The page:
EU Member States fail to make progress on reforming the Energy Taxation Directive

Energy - June 6, 2023

As part of its ‘Fit for 55’ package introduced in 2021, the European Commission proposed a revision of the 2003 Energy Taxation Directive. The Energy Taxation Directive established “structural rules and minimum excise duty rates for the taxation of energy products used as motor fuel and heating fuel, and electricity”. The original Directive had some economic sense, as its goal was to protect the integrity of the EU Single Market by preventing price undercutting and competition between Member States.

However, the proposed revision of the Directive is only guided by the climate dogma that is so prevalent in Brussels, and seeks to fiscally punish energy consumers. The stated goal of the revision is to “contribute to reaching our goal of at least 55% emissions reduction by 2030”, and it seeks to do this by establishing a “link between the minimum tax rates of fuels and their energy content or environmental impact”. Currently, the Directive taxes energy based on the volume of fuels, and provides for national exemptions for certain sectors, such as kerosene in the aviation sector or heavy oil in the maritime industry (including fishing) for intra-EU voyages.

What the proposed revision envisions is to group energy products and electricity in “general categories per type, which are ranked according to energy content and environmental performance” so that “the most polluting fuels are taxed the highest”, and to “provide clearer price signals to businesses and consumers alike, helping them to make cleaner, more energy efficient and climate-friendly choices”. For example, fossil fuels and non-sustainable biofuels will be subject to the highest minimum tax rate of 10.75 euros/GJ when used as motor fuel and 0.9 euros/GJ when used for heating. Additionally, the proposal would enlarge the taxable base and remove “national exemptions and rate reductions” (excluding electricity, renewables and the primary sector), which the Commission considers to be “outdated” and “incentives for the use of fossil fuels”.

Although promoting the use of renewables and reducing the tax burden on electricity is very positive to promote the energy transition, electrification, and cheaper energy for Europeans,, shifting the burden onto and punishing other fuels on the basis of ideological dogma is discriminatory, and ultimately passes the economic burden onto European consumers and economic actors who generate wealth. This is the norm with Brussels’ climate agenda, where politicians draw up burdensome regulations but never pay the cost from their own pockets.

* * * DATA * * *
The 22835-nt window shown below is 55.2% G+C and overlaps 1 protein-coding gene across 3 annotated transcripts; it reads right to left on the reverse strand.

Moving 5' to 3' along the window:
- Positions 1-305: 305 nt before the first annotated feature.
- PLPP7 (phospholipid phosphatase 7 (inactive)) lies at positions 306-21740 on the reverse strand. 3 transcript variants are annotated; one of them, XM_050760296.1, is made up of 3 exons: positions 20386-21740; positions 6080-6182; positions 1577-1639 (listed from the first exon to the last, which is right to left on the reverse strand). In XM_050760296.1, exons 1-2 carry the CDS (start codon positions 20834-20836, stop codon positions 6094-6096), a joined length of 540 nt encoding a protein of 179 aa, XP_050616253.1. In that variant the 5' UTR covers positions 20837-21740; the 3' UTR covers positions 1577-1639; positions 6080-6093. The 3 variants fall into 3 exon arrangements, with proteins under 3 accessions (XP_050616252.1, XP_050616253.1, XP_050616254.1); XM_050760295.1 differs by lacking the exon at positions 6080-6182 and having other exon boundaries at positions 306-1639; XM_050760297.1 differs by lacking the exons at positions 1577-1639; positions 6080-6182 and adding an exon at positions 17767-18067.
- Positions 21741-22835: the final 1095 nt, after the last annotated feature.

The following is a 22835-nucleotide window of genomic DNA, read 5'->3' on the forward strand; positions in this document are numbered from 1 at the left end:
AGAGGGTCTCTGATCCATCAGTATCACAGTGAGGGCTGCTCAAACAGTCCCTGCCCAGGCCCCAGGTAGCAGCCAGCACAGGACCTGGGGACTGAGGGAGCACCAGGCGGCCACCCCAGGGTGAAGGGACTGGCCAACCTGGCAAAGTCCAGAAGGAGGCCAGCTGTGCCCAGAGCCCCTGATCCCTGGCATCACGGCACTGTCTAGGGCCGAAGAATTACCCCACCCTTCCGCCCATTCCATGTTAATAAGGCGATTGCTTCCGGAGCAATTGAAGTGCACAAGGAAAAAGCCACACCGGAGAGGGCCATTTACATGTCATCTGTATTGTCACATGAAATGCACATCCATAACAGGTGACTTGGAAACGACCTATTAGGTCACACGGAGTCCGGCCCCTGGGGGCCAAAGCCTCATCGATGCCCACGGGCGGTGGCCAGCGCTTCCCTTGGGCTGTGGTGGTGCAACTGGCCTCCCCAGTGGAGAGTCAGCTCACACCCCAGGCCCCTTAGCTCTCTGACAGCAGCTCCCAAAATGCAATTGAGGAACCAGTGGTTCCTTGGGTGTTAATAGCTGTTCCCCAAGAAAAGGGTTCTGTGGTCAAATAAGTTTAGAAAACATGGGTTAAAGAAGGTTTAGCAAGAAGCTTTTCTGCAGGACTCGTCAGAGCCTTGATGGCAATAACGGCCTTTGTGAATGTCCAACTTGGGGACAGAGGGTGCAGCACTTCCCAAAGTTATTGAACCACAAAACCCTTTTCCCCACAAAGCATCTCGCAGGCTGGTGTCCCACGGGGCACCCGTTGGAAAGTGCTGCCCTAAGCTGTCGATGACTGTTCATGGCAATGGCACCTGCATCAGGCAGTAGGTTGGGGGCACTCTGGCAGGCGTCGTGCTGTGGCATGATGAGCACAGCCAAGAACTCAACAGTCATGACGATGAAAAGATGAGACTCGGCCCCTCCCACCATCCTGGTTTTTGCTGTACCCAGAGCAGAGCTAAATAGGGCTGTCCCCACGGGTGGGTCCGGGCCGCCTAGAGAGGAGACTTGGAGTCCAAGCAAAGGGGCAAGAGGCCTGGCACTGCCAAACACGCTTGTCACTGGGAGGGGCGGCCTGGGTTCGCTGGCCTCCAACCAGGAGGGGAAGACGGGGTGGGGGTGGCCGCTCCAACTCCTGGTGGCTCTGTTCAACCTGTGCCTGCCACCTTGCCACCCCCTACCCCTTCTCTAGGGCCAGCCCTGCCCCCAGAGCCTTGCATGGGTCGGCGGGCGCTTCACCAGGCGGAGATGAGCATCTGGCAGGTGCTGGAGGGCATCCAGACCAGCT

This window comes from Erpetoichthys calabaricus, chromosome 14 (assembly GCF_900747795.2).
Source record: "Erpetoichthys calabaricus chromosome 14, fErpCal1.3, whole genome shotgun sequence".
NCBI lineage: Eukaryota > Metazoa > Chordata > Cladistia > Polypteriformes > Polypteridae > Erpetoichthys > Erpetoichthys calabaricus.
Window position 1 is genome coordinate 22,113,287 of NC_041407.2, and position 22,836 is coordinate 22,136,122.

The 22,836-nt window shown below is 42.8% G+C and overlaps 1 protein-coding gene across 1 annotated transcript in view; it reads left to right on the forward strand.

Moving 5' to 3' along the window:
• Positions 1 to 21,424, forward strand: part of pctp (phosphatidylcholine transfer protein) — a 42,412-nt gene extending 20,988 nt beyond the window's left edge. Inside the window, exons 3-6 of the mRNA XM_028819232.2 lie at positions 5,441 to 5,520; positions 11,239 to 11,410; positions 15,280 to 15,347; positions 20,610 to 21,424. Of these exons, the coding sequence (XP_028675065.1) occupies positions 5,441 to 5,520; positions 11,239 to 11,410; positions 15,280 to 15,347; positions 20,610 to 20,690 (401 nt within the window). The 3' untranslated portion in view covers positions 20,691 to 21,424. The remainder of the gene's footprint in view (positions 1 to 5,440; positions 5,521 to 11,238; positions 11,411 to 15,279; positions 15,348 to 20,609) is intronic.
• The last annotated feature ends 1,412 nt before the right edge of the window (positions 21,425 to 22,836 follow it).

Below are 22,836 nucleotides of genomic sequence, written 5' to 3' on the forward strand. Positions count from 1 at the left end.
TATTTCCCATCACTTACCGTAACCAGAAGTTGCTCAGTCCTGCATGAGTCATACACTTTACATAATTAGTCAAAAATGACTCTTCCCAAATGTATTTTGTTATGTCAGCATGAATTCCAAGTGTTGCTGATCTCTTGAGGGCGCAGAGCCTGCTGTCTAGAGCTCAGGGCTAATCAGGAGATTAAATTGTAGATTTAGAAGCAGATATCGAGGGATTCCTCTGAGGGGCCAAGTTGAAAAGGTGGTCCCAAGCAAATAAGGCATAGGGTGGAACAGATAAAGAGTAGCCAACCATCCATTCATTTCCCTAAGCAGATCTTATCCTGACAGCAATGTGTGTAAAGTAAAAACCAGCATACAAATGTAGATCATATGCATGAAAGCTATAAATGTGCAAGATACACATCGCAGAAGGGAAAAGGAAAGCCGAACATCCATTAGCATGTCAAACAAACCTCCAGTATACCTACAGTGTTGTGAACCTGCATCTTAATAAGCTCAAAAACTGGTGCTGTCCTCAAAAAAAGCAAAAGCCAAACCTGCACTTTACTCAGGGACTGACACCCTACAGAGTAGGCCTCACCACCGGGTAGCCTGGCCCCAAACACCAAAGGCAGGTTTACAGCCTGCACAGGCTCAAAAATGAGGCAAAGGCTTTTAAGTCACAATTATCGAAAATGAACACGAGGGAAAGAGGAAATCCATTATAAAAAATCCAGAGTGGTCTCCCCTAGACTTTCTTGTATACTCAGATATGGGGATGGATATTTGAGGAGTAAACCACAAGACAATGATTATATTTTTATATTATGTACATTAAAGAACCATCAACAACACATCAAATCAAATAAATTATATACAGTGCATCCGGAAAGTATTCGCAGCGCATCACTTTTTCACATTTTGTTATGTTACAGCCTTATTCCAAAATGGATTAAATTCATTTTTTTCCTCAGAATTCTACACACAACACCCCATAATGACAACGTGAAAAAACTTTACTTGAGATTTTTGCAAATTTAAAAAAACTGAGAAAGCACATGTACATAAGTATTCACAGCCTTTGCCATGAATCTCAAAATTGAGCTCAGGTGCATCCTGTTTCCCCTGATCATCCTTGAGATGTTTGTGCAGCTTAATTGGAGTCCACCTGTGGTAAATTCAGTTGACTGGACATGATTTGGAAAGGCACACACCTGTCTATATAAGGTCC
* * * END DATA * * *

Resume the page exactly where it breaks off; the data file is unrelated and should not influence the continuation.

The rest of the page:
The Commission assuage this confiscatory tax by assuring that the proposal will “ensure that consumers and vulnerable households don’t end up paying the price”, all it does is offer subsidies for lower income households. However, this does nothing for hard-working middle class households. Furthermore, as the Commission makes abundantly clear, the Directive is a “tax on output fuels/energy content for all sectors of the economy, across industry, transport and households”. What this means is that businesses will foreseeably pass on the increased costs to  consumers, so households will end up paying higher bills anyway.

Fortunately for European citizens though, this proposed revision is currently bogged down and frozen thanks to the resistance of some Member States, as the revision would require unanimity among all 27 Member States in the Council of the European Union.  The working group of Member States to discuss the minimum tax rates of the new directive was only held recently for the first time, on the 11th of May. But as Czech representatives declared to Euractiv, reaching consensus on minimum tax rates is “a difficult and politically sensitive topic”. They claimed that further work is still needed “with regard to EU minimum levels of taxation and the length of transitional periods”, as some Member States are demanding longer transitional periods for sensitive sectors. No agreement is expected during the current Swedish Presidency of the Council or the succeeding Spanish Presidency.

Member States with important maritime shipping sectors, such as Greece, Malta and Cyprus, are strongly opposed to the proposed abolition of tax exemptions for this sector, under the current Commission proposal. Similarly, countries with important fishing sectors like Spain, Portugal or Denmark, are opposed to the abolition on the tax exemption for fuel in their industry. Furthermore, western and southern Member States with large aviation industries are also concerned about the proposed abolition of tax exemptions for this sector.

And as is the norm, Central and Eastern European member states are the most strongly opposed to Brussels’ climate lunacy, especially in what concerns higher taxes for road transport fuels (road transport is an important sector for these countries), and the increased coal taxes (e.g., 46% of people in Poland use coal to heat their homes).

The proposed reform of the Directive is unlikely to be ratified before the upcoming June 2024 European elections. Citizens will have a golden opportunity to return a strong conservative voice to the European Parliament to halt these disastrous policies and bring an end to the Socialist-Liberal-People’s Party troika that controls the Commission.